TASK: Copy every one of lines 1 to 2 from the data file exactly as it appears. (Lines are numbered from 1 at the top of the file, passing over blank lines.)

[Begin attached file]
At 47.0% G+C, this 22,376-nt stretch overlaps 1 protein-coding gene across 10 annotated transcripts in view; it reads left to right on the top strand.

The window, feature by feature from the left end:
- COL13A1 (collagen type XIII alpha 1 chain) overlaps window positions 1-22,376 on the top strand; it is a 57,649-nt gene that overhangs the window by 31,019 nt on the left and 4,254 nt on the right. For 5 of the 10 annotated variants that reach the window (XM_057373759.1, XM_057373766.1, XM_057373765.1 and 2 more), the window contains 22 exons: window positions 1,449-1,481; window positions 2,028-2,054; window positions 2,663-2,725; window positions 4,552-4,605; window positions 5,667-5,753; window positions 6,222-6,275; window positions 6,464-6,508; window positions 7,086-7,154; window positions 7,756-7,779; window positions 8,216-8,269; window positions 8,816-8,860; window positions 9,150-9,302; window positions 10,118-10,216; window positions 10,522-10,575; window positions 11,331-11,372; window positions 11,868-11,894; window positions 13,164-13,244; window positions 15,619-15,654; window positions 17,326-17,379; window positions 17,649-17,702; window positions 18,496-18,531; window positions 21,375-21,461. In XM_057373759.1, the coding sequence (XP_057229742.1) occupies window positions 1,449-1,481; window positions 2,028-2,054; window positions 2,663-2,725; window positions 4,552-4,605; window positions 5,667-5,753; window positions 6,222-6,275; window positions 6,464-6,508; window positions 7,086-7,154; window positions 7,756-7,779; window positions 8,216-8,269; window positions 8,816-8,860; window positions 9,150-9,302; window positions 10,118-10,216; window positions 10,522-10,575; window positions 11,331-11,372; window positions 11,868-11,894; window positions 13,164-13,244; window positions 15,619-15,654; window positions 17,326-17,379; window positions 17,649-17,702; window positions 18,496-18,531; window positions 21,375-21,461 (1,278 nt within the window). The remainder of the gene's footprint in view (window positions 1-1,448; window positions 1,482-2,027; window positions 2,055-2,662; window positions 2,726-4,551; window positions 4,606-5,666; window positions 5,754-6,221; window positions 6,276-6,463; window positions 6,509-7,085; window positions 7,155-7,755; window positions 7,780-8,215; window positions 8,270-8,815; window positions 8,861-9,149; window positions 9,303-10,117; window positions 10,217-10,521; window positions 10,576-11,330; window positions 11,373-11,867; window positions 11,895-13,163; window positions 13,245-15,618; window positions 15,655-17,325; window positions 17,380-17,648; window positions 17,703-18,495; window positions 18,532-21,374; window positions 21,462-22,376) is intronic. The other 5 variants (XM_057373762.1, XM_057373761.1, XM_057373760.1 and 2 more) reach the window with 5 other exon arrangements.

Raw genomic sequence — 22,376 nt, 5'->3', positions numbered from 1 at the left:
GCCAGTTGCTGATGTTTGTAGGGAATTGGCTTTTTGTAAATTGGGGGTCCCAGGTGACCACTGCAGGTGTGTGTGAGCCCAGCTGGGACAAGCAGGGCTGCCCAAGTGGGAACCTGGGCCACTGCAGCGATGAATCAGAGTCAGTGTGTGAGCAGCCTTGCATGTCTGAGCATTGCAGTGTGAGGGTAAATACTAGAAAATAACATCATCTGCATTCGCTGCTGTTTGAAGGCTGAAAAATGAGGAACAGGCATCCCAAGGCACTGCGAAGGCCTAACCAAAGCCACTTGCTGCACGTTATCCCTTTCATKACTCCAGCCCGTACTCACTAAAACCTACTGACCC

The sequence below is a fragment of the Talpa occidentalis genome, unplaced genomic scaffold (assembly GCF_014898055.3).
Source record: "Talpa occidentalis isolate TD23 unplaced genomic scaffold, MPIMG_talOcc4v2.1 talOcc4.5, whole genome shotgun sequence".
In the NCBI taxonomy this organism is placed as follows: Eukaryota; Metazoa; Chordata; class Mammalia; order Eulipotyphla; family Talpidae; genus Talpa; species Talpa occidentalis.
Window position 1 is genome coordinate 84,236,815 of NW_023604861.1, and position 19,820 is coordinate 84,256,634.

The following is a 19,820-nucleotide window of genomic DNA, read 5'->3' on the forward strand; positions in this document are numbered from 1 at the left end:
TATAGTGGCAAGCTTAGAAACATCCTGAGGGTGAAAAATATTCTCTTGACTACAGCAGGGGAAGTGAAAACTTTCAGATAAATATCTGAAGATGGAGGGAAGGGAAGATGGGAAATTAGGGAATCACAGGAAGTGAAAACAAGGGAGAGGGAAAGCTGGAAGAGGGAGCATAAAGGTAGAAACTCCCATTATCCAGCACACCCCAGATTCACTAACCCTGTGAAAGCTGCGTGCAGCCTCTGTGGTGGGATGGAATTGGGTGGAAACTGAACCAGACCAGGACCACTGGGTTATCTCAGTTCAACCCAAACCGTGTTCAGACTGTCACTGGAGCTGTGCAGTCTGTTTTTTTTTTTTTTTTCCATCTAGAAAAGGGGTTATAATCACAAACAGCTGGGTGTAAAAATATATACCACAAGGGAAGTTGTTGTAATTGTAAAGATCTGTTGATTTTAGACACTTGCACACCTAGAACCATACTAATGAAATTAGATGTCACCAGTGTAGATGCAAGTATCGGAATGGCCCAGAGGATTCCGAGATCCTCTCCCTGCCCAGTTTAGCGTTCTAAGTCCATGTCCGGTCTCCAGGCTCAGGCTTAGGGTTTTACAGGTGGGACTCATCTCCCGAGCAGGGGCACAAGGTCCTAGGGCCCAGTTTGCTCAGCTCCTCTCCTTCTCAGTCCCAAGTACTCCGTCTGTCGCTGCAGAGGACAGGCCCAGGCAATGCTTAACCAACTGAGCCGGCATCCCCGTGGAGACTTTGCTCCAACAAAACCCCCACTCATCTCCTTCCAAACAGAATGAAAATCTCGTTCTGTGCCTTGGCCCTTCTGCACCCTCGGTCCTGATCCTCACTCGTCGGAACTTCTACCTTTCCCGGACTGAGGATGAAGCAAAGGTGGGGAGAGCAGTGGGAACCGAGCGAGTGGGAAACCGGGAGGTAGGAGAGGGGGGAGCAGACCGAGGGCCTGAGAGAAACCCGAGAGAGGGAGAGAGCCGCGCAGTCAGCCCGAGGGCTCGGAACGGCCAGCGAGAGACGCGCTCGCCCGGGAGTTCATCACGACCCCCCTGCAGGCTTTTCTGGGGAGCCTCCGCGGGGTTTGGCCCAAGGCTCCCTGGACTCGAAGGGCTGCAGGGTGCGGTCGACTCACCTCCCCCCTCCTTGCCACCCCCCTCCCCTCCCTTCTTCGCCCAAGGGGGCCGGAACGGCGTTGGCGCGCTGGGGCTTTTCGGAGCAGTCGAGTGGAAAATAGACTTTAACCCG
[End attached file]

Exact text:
At 47.0% G+C, this 22,376-nt stretch overlaps 1 protein-coding gene across 10 annotated transcripts in view; it reads left to right on the top strand.

The window, feature by feature from the left end: